Parti Québécois: ‘Don’t change our road signs!’

The Parti Québécois takes threats to the french language in Quebec very seriously... No issue is too trivial and no policy safe from criticism.


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The Parti Québécois takes threats to the french language in Quebec very seriously. So seriously, it seems, that they’re prepared to defend the language of the land against not only the encroachment of English, but also easy-to-read pictograms.

PQ leader Jean-François Lisée “condemned” an announcement from the current Quebec Liberal Minister of Transport that, where possible, unilingual French signs will be phased out in favour of more universally comprehensible pictograms. He blasted the Couillard government for failing to defend the french language 100% of the time. Transport Minister Martin Girard points out that the gradual process of replacing uni-lingual traffic signs with easy-to-read symbols has been taking place for years across the province, and that 90% of road signs in Quebec already use pictograms. He says the project aims to bring Quebec road signs in line with practices already in place across North America. 

Lisée concedes that adding pictograms to existing signs is a good idea, but is resistant to the removal of french text. He says having bothfrench text and images at least affords an opportunity forvisiting Americans and other anglophones to learn new french vocabulary.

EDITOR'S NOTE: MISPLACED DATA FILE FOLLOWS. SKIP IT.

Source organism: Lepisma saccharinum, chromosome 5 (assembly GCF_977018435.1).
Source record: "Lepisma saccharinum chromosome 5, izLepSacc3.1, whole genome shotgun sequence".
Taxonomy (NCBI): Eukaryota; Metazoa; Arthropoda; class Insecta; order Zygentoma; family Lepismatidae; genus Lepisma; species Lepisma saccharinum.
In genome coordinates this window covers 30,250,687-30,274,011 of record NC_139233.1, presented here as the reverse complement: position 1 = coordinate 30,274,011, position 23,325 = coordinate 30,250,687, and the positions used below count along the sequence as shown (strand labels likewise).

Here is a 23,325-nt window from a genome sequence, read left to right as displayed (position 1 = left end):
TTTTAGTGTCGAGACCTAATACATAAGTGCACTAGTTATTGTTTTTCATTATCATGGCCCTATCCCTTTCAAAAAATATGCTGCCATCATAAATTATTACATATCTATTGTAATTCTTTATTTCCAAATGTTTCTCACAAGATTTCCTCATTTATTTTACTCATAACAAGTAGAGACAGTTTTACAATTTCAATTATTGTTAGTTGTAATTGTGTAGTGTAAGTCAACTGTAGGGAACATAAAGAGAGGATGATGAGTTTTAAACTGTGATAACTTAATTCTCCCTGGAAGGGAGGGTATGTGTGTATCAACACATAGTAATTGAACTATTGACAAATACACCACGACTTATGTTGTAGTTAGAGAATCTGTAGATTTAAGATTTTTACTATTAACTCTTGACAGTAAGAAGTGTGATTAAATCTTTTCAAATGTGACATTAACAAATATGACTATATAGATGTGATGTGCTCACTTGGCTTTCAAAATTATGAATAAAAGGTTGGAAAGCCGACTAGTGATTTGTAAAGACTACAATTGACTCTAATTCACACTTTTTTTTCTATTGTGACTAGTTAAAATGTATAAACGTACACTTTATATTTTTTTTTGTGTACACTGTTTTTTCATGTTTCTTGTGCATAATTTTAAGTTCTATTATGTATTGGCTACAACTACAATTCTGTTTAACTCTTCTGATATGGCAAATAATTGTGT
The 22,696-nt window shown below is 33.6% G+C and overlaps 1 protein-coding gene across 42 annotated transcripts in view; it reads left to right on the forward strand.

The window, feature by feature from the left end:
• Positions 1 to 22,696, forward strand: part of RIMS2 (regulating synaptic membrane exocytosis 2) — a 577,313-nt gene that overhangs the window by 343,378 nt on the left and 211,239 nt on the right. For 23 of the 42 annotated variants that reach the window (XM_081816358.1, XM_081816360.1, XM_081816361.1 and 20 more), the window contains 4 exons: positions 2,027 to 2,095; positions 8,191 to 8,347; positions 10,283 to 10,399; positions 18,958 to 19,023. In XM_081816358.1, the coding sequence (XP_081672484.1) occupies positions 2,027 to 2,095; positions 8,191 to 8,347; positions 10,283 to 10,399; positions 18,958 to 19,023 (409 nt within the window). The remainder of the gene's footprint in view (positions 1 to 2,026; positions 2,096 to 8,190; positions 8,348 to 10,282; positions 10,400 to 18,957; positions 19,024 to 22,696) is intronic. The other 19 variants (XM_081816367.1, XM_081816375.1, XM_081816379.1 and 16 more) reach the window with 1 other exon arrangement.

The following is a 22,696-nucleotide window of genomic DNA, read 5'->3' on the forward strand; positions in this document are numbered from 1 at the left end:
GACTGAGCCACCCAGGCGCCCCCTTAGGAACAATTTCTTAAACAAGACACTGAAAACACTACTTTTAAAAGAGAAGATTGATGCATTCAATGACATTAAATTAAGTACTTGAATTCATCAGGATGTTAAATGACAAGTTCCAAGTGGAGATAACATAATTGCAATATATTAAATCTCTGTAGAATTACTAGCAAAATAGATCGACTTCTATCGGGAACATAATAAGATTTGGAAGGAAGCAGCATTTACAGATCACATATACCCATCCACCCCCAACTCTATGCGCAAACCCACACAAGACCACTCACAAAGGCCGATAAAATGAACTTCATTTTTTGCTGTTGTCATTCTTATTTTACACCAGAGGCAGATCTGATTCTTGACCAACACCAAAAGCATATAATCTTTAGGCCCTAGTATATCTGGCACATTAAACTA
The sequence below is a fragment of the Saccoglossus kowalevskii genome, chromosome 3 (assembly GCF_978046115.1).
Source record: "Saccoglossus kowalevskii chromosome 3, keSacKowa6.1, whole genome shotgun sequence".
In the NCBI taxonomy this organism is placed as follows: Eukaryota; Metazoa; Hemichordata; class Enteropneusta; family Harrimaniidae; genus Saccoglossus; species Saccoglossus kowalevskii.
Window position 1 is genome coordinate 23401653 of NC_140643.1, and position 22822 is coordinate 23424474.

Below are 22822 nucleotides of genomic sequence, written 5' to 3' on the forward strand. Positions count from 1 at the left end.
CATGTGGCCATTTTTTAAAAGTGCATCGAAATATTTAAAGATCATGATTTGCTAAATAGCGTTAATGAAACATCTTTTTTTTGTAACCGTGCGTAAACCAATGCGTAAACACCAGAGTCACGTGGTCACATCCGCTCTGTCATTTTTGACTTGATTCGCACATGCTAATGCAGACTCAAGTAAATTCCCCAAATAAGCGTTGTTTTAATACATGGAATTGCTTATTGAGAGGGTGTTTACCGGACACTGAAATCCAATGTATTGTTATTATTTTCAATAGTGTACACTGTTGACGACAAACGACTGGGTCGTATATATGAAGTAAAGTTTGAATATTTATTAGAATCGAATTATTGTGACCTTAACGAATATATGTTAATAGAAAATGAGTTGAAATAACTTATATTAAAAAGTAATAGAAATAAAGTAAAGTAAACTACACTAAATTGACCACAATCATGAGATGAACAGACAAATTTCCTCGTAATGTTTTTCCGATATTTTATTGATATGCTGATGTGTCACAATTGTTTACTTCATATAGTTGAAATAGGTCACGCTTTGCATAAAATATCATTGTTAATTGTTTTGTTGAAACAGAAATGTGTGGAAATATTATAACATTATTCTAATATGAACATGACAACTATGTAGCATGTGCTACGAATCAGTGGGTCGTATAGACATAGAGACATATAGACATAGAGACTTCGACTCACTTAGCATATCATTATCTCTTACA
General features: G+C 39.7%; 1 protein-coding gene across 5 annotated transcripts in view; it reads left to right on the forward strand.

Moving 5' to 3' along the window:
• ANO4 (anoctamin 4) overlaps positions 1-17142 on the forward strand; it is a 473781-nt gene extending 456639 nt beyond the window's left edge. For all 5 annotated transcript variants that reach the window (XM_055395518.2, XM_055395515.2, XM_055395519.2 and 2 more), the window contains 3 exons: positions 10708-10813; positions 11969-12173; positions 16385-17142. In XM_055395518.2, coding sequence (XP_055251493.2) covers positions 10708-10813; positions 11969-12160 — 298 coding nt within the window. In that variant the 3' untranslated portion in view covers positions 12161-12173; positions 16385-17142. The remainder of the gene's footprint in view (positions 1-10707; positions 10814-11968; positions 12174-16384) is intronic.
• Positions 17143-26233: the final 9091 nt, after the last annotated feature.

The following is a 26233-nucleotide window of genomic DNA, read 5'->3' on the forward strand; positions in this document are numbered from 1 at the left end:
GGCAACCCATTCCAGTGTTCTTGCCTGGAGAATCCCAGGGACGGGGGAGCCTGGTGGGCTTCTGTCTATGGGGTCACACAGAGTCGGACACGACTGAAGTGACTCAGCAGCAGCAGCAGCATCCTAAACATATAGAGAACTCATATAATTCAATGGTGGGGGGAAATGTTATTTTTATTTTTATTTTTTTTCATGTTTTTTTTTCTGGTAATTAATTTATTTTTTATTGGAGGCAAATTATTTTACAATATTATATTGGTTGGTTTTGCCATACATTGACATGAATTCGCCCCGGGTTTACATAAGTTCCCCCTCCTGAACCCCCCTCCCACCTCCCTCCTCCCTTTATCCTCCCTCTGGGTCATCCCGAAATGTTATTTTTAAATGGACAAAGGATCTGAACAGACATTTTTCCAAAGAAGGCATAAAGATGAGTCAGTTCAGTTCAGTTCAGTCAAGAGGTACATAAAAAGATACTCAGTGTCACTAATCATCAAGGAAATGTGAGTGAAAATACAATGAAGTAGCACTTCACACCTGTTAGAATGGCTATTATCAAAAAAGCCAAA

Liberal David Birnbaum presented a petition signed by more than 7,000 Quebecers to the National Assembly last year calling for the remaining unilingual french road signs across the province to be replaced by bilingual French/English ones. Promoters of the petition said it was a question of road safety, and that bilingual signs would make sharing the roads safer for speakers of both languages. 

At the time, the government was reluctant to respond directly to the petition due to the controversial nature of the language question in the province. The government’s position was then, as it is now, to opt for pictograms where feasible in order, “to preserve the French environment of Quebec while being aware of the health and safety issue.”

While it may seem frivolous, the surfacing of this issue shows that no issue is too trivial and no policy safe from criticism during an electoral campaign in la belle province. The Parti Quebecois continues to attempt to hold its place in the political landscape as themost steadfast and unwaveringdefender of the french language. 

Earlier this week Lisée criticized the CAQ’s proposal to deport immigrants who haven’t achieved a level of proficiency in French after three years, saying it’s irresponsible to admit immigrants in the first place who don’t speak the language. At the same time, the PQ proposed forcing anglophone students to attend at least one academic session at a francophone institution as as requirement to receive college-level certification.

Quebec voters go to the polls on October 1.


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Dean Tea

Dean Tea is a curiosity-driven writer and editor based in Gatineau, Quebec. He has stood as a candidate both provincially and federally and currently sits on the board of the Libertarian Party of Canada. A bilingual student of linguistics, he will receive his Bachelor of Arts from Carleton University in December 2018.

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